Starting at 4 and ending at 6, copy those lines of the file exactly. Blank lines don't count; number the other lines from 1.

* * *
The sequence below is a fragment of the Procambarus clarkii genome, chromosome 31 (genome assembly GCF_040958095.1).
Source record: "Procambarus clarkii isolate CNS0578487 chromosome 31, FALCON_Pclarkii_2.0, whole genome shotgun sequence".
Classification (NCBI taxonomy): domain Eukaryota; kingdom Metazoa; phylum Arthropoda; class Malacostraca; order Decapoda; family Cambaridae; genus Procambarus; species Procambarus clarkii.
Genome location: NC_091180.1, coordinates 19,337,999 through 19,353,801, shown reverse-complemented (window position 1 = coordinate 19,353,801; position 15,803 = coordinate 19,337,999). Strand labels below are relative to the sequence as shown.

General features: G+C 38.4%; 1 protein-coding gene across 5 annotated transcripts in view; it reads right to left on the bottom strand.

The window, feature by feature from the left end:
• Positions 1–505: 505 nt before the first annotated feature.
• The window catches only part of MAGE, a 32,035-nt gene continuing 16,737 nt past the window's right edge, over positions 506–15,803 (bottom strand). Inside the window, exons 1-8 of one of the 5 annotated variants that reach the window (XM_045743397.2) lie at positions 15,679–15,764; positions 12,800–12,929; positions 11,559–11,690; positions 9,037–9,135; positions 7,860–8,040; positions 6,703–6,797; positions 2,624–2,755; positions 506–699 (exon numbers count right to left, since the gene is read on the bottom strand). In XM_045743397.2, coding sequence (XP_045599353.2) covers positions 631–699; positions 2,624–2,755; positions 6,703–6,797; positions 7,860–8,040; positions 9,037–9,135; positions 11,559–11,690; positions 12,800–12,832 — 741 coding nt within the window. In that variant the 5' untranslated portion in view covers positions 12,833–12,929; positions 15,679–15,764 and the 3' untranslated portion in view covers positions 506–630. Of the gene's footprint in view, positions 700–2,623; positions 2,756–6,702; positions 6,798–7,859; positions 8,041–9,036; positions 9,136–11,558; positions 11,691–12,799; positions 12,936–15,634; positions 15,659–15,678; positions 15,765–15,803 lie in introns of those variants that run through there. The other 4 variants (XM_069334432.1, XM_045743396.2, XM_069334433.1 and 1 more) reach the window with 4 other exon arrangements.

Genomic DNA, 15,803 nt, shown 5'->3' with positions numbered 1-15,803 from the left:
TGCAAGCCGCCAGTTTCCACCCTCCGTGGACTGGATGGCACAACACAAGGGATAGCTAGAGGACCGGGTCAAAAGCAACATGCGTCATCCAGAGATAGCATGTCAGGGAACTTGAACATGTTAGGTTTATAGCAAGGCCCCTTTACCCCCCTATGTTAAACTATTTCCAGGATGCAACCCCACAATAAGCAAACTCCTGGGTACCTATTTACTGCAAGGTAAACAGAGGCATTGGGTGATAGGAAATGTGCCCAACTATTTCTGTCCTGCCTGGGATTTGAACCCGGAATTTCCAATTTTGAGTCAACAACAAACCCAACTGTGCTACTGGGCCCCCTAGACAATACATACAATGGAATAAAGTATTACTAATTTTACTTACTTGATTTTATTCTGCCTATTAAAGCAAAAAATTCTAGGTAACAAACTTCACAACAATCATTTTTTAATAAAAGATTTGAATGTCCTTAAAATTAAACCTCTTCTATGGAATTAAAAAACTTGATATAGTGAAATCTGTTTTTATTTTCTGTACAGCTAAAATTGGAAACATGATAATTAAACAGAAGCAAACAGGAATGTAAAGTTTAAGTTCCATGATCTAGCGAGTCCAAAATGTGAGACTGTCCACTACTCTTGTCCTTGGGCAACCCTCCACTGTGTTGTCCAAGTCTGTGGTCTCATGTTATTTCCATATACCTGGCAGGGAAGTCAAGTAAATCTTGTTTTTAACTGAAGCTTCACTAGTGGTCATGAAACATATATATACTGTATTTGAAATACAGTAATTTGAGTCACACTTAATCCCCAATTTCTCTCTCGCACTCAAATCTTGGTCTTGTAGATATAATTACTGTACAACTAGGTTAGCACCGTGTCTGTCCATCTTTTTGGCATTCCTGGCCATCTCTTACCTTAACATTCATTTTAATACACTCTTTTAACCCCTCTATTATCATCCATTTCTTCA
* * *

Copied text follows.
Genome location: NC_091180.1, coordinates 19,337,999 through 19,353,801, shown reverse-complemented (window position 1 = coordinate 19,353,801; position 15,803 = coordinate 19,337,999). Strand labels below are relative to the sequence as shown.

General features: G+C 38.4%; 1 protein-coding gene across 5 annotated transcripts in view; it reads right to left on the bottom strand.

The window, feature by feature from the left end: